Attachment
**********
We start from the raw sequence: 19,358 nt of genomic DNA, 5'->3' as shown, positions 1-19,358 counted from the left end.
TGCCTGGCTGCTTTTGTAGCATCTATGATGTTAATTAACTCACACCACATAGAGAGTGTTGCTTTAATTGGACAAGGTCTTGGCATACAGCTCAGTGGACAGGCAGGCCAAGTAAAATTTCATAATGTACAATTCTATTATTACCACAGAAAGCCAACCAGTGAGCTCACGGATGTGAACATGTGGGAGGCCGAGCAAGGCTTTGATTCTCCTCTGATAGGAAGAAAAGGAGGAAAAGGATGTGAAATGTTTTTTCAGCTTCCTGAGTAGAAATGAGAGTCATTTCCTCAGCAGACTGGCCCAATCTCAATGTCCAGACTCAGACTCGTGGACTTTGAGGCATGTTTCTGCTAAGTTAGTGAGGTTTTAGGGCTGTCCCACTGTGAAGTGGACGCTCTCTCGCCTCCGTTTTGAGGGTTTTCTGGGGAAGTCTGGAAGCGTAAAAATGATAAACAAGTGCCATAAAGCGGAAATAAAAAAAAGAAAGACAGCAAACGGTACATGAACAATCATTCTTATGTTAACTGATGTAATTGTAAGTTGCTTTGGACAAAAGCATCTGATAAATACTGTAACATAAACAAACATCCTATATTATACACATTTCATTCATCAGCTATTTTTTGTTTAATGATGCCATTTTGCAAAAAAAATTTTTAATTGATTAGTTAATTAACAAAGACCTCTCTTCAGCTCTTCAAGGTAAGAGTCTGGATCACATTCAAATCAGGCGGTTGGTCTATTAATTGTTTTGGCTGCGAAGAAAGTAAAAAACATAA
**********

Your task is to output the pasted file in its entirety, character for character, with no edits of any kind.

We start from the raw sequence: 19,358 nt of genomic DNA, 5'->3' as shown, positions 1-19,358 counted from the left end.
TGCCTGGCTGCTTTTGTAGCATCTATGATGTTAATTAACTCACACCACATAGAGAGTGTTGCTTTAATTGGACAAGGTCTTGGCATACAGCTCAGTGGACAGGCAGGCCAAGTAAAATTTCATAATGTACAATTCTATTATTACCACAGAAAGCCAACCAGTGAGCTCACGGATGTGAACATGTGGGAGGCCGAGCAAGGCTTTGATTCTCCTCTGATAGGAAGAAAAGGAGGAAAAGGATGTGAAATGTTTTTTCAGCTTCCTGAGTAGAAATGAGAGTCATTTCCTCAGCAGACTGGCCCAATCTCAATGTCCAGACTCAGACTCGTGGACTTTGAGGCATGTTTCTGCTAAGTTAGTGAGGTTTTAGGGCTGTCCCACTGTGAAGTGGACGCTCTCTCGCCTCCGTTTTGAGGGTTTTCTGGGGAAGTCTGGAAGCGTAAAAATGATAAACAAGTGCCATAAAGCGGAAATAAAAAAAAGAAAGACAGCAAACGGTACATGAACAATCATTCTTATGTTAACTGATGTAATTGTAAGTTGCTTTGGACAAAAGCATCTGATAAATACTGTAACATAAACAAACATCCTATATTATACACATTTCATTCATCAGCTATTTTTTGTTTAATGATGCCATTTTGCAAAAAAAATTTTTAATTGATTAGTTAATTAACAAAGACCTCTCTTCAGCTCTTCAAGGTAAGAGTCTGGATCACATTCAAATCAGGCGGTTGGTCTATTAATTGTTTTGGCTGCGAAGAAAGTAAAAAACATAA